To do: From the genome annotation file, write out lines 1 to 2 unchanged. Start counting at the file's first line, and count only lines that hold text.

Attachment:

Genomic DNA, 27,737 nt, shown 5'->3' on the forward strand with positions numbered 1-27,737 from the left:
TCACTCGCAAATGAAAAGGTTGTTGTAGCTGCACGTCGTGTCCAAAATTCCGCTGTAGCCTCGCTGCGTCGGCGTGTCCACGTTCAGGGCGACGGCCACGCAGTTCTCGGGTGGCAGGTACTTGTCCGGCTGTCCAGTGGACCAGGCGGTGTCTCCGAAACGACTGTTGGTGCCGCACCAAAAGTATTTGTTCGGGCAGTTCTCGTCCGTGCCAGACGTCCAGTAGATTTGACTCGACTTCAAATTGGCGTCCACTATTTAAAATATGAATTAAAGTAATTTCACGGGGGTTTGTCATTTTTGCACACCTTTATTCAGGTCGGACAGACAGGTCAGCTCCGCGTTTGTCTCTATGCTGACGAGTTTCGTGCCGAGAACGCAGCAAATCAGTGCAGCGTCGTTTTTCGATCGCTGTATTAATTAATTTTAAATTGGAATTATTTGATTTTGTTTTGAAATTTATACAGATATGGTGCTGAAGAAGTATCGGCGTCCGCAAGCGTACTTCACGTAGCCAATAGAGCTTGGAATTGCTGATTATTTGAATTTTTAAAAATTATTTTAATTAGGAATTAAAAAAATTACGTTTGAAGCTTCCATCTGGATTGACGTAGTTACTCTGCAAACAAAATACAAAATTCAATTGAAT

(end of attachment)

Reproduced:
Genomic DNA, 27,737 nt, shown 5'->3' on the forward strand with positions numbered 1-27,737 from the left:
TCACTCGCAAATGAAAAGGTTGTTGTAGCTGCACGTCGTGTCCAAAATTCCGCTGTAGCCTCGCTGCGTCGGCGTGTCCACGTTCAGGGCGACGGCCACGCAGTTCTCGGGTGGCAGGTACTTGTCCGGCTGTCCAGTGGACCAGGCGGTGTCTCCGAAACGACTGTTGGTGCCGCACCAAAAGTATTTGTTCGGGCAGTTCTCGTCCGTGCCAGACGTCCAGTAGATTTGACTCGACTTCAAATTGGCGTCCACTATTTAAAATATGAATTAAAGTAATTTCACGGGGGTTTGTCATTTTTGCACACCTTTATTCAGGTCGGACAGACAGGTCAGCTCCGCGTTTGTCTCTATGCTGACGAGTTTCGTGCCGAGAACGCAGCAAATCAGTGCAGCGTCGTTTTTCGATCGCTGTATTAATTAATTTTAAATTGGAATTATTTGATTTTGTTTTGAAATTTATACAGATATGGTGCTGAAGAAGTATCGGCGTCCGCAAGCGTACTTCACGTAGCCAATAGAGCTTGGAATTGCTGATTATTTGAATTTTTAAAAATTATTTTAATTAGGAATTAAAAAAATTACGTTTGAAGCTTCCATCTGGATTGACGTAGTTACTCTGCAAACAAAATACAAAATTCAATTGAAT